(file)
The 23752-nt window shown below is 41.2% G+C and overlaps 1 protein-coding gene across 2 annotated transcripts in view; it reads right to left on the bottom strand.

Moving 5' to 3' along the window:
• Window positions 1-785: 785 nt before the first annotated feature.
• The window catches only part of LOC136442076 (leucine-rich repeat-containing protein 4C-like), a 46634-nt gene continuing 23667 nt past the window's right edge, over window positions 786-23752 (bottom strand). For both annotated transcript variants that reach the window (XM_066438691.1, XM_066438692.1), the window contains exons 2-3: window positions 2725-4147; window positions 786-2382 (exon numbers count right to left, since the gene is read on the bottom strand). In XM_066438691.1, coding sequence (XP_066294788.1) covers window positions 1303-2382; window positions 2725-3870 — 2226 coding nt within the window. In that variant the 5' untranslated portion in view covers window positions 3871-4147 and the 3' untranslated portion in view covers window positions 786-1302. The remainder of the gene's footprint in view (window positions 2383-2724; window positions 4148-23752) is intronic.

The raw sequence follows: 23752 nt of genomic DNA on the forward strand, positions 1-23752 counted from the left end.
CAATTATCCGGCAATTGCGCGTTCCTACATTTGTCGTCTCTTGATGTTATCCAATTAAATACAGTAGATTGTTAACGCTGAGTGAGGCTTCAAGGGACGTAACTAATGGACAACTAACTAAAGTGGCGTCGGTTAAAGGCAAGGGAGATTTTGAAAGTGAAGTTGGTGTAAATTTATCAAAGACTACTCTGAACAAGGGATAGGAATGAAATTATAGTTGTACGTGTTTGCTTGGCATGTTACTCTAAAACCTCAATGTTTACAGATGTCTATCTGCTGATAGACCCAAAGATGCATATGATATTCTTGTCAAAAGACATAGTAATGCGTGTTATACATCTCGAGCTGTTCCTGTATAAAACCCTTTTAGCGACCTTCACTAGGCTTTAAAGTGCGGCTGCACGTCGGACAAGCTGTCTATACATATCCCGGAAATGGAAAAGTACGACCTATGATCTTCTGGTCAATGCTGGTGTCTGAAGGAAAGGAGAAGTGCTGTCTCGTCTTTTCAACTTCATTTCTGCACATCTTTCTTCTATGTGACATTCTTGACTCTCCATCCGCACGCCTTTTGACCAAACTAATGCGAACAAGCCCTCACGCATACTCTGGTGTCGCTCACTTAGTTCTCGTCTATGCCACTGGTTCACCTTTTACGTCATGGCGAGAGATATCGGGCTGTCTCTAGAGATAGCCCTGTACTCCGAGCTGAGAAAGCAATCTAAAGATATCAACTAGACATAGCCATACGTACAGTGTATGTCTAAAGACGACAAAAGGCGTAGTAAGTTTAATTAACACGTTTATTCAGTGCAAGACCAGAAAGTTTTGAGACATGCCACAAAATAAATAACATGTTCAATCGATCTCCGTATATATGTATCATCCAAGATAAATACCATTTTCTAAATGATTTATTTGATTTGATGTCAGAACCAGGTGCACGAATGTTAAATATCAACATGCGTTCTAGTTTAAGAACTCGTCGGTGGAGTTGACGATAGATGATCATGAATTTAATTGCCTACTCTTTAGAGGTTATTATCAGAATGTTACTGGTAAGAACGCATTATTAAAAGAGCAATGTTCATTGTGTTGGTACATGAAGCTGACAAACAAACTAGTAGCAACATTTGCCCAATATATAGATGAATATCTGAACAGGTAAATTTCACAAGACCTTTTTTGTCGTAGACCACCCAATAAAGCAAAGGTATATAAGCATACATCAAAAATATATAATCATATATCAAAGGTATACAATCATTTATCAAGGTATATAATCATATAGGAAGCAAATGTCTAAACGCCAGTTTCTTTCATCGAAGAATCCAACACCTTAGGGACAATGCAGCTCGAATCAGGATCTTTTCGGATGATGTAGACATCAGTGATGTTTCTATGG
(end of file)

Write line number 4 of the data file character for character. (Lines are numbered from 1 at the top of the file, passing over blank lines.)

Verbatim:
• The window catches only part of LOC136442076 (leucine-rich repeat-containing protein 4C-like), a 46634-nt gene continuing 23667 nt past the window's right edge, over window positions 786-23752 (bottom strand). For both annotated transcript variants that reach the window (XM_066438691.1, XM_066438692.1), the window contains exons 2-3: window positions 2725-4147; window positions 786-2382 (exon numbers count right to left, since the gene is read on the bottom strand). In XM_066438691.1, coding sequence (XP_066294788.1) covers window positions 1303-2382; window positions 2725-3870 — 2226 coding nt within the window. In that variant the 5' untranslated portion in view covers window positions 3871-4147 and the 3' untranslated portion in view covers window positions 786-1302. The remainder of the gene's footprint in view (window positions 2383-2724; window positions 4148-23752) is intronic.